BACKGROUND: Asthma is a heterogeneous condition and differential effects of pet ownership on non-atopic versus atopic asthma have been reported. The aim of this study was to investigate whether pet ownership during pregnancy and early childhood was associated with wheezing from birth to age 7 years and with lung function at age 8 years in a UK population-based birth cohort.
METHODS: Data from the Avon Longitudinal Study of Parents and Children (ALSPAC) were used to investigate associations of pet ownership at six time-points from pregnancy to age 7 years with concurrent episodes of wheezing, wheezing trajectories (phenotypes) and lung function at age 8 years using logistic regression models adjusted for child's sex, maternal history of asthma/atopy, maternal smoking during pregnancy, and family adversity.
RESULTS: 4,706 children had complete data on pet ownership and wheezing. From birth to age 7 years, cat ownership was associated with an overall 6% lower odds of wheezing (OR=0.94 (0.89-0.99)). Rabbit and rodent ownership was associated with 21% (OR=1.21 (1.12-1.31)) and 11% (OR=1.11 (1.02-1.21)) higher odds of wheezing, respectively, with strongest effects evident during infancy. Rabbit and rodent ownership was positively associated with a 'persistent wheeze' phenotype. Pet ownership was not associated with lung function at age 8 years, with the exception of positive associations of rodent and bird ownership with better lung function.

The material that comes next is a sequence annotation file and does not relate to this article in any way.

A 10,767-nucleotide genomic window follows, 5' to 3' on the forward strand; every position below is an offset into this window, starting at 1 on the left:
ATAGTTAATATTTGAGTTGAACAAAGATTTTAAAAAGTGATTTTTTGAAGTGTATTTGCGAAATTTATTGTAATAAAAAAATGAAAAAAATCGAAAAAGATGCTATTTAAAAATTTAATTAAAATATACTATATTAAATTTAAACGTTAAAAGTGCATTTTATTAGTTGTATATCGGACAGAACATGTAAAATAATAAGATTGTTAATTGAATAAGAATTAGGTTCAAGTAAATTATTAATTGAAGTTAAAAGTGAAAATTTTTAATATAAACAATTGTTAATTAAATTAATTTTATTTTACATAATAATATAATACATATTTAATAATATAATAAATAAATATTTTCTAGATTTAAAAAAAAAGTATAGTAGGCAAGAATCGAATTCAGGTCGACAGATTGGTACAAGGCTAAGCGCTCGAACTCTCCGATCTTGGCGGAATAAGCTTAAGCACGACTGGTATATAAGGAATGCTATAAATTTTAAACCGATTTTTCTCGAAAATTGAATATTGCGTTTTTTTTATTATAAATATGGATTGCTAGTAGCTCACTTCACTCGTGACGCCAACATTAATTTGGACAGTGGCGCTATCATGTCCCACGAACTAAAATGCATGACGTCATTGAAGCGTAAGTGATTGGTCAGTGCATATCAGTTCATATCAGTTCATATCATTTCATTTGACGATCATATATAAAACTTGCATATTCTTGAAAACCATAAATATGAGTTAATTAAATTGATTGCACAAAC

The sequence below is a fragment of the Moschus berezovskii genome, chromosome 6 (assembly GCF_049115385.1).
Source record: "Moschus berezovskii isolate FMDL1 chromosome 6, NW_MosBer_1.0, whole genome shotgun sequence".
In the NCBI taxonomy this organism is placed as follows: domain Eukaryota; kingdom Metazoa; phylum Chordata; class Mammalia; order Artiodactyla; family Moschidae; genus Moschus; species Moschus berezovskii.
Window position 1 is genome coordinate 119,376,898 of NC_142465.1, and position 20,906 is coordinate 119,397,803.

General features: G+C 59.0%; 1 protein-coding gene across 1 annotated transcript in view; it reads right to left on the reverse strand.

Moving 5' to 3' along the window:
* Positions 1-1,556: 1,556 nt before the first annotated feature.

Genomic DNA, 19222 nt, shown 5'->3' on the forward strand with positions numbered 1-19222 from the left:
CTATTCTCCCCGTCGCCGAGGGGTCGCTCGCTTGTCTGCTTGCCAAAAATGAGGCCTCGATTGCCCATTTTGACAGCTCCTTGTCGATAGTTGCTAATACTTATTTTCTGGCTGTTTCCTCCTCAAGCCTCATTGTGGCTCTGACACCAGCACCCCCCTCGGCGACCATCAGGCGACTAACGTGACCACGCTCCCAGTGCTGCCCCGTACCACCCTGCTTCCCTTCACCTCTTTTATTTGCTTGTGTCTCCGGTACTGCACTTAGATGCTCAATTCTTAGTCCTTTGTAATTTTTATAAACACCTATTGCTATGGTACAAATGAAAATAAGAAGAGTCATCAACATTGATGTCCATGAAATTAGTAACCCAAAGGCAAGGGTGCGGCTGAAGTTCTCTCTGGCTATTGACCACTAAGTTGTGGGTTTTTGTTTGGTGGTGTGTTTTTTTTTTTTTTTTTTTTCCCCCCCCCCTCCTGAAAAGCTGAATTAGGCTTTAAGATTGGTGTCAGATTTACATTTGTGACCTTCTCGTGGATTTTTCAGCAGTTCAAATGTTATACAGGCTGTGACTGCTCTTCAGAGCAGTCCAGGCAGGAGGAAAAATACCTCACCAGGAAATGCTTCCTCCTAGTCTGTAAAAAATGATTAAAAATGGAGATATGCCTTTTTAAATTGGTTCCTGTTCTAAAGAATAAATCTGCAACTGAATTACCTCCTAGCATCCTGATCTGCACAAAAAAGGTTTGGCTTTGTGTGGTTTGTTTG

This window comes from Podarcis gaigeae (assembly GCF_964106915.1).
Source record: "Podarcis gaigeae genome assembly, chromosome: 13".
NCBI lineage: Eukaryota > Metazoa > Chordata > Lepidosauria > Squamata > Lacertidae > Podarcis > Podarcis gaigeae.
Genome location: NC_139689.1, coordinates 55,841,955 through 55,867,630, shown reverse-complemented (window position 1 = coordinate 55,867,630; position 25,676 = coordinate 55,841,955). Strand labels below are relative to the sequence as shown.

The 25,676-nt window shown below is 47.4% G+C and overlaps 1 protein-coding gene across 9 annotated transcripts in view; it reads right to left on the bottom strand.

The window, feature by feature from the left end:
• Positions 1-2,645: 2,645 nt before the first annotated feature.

CONCLUSIONS: Cat ownership was associated with reduced risk, and rabbit and rodent ownership with increased risk, of wheezing during childhood. The mechanisms behind these differential effects warrant further investigation.